It’s difficult to tell how many undocumented immigrants live in Clark County. If U.S. Immigration and Customs Enforcement discovers that someone did not enter the country legally, they face deportation.

The fear of deportation hangs over the heads of undocumented immigrants always, said Gabriela Mendoza Ewing, executive director of Pasitos Gigantes Southwest Washington. The Vancouver-based organization serves more than 500 families with children with intellectual disabilities, about 98 percent of whom are undocumented, she said.

During the pandemic, she watched several members of those families be deported, she said.

“It’s usually the breadwinner, and then the spouse with the children is the one that stays back, and they don’t know what to do because the breadwinner is the one that was thrown out of the country,” she said. “They don’t know how to earn the money — how to take care of the children, pay rent, food, you name it.”

Low wages, inconsistent work and injuries — all issues that undocumented immigrants are more at risk of experiencing — can be detrimental to accessing and retaining housing.

It’s technically illegal to hire someone knowing they’re undocumented, according to federal law, but that doesn’t stop people from hiring undocumented immigrants who need work to survive in a new country.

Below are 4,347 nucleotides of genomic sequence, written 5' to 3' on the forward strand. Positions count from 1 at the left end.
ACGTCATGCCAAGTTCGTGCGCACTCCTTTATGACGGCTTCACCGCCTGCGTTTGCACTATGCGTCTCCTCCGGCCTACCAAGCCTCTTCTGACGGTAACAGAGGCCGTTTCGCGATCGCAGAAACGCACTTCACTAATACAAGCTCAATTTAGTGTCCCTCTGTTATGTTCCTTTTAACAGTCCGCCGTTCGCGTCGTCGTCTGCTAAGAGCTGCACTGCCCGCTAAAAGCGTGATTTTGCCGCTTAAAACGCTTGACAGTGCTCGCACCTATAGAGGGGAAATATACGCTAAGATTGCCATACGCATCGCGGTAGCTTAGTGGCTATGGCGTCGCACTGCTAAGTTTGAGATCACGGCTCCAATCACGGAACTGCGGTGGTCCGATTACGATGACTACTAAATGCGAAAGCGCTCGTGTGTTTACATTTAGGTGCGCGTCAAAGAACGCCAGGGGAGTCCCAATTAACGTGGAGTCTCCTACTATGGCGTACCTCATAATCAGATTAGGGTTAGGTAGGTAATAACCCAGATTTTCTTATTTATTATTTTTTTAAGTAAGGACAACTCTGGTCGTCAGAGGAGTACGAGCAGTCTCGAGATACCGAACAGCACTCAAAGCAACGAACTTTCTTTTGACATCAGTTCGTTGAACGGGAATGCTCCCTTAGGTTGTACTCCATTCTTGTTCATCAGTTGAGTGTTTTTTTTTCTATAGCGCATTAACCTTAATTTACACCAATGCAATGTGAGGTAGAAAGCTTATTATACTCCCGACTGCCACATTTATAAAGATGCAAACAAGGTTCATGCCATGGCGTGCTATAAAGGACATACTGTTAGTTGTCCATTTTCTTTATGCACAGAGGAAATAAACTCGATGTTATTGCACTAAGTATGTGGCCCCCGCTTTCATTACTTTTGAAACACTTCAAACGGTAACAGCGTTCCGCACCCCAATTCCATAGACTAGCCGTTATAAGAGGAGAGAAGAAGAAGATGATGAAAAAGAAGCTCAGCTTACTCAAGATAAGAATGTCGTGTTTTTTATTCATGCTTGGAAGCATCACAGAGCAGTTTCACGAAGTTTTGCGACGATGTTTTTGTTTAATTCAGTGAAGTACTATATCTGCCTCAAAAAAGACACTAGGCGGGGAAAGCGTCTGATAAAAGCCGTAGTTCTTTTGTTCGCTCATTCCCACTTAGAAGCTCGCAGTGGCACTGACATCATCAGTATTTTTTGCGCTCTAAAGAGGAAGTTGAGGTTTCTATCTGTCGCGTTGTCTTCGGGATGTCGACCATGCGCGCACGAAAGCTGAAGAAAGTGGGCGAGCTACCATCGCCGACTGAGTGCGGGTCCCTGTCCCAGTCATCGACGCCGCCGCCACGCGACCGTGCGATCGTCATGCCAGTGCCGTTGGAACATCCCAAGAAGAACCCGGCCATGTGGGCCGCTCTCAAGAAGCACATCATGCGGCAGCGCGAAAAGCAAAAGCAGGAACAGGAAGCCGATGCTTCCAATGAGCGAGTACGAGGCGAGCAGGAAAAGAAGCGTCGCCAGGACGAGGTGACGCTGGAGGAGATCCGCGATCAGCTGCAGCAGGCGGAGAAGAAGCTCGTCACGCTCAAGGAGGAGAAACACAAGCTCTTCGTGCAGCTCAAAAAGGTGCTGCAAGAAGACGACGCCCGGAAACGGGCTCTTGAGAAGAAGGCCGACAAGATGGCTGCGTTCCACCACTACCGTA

Some employers take advantage of the fear of deportation by paying undocumented employees less than the minimum wage, putting them in dangerous working conditions or refusing to compensate them for workplace injuries, Mendoza Ewing said. (Most labor laws still apply to undocumented immigrants, but many either are fearful of reporting workplace issues or don’t know that they can, she said.)

Research, including a 2009 study published in the National Library of Medicine and a 2021 data analysis by The Center for Public Integrity, backs up these assertions.

Undocumented immigrants can work as independent contractors, but this can mean a lack of consistent income.

Immigration status is something that landlords can exploit as well, Isabel said.

When she moved out of her first Vancouver apartment, her landlord refused to return her security deposit, saying he needed the money to clean the unit. Isabel, who cleans for a living, said she scrubbed the entire apartment before her family left, but she was too afraid of deportation to go to court.

“I think they take advantage of undocumented people all the time,” Isabel said.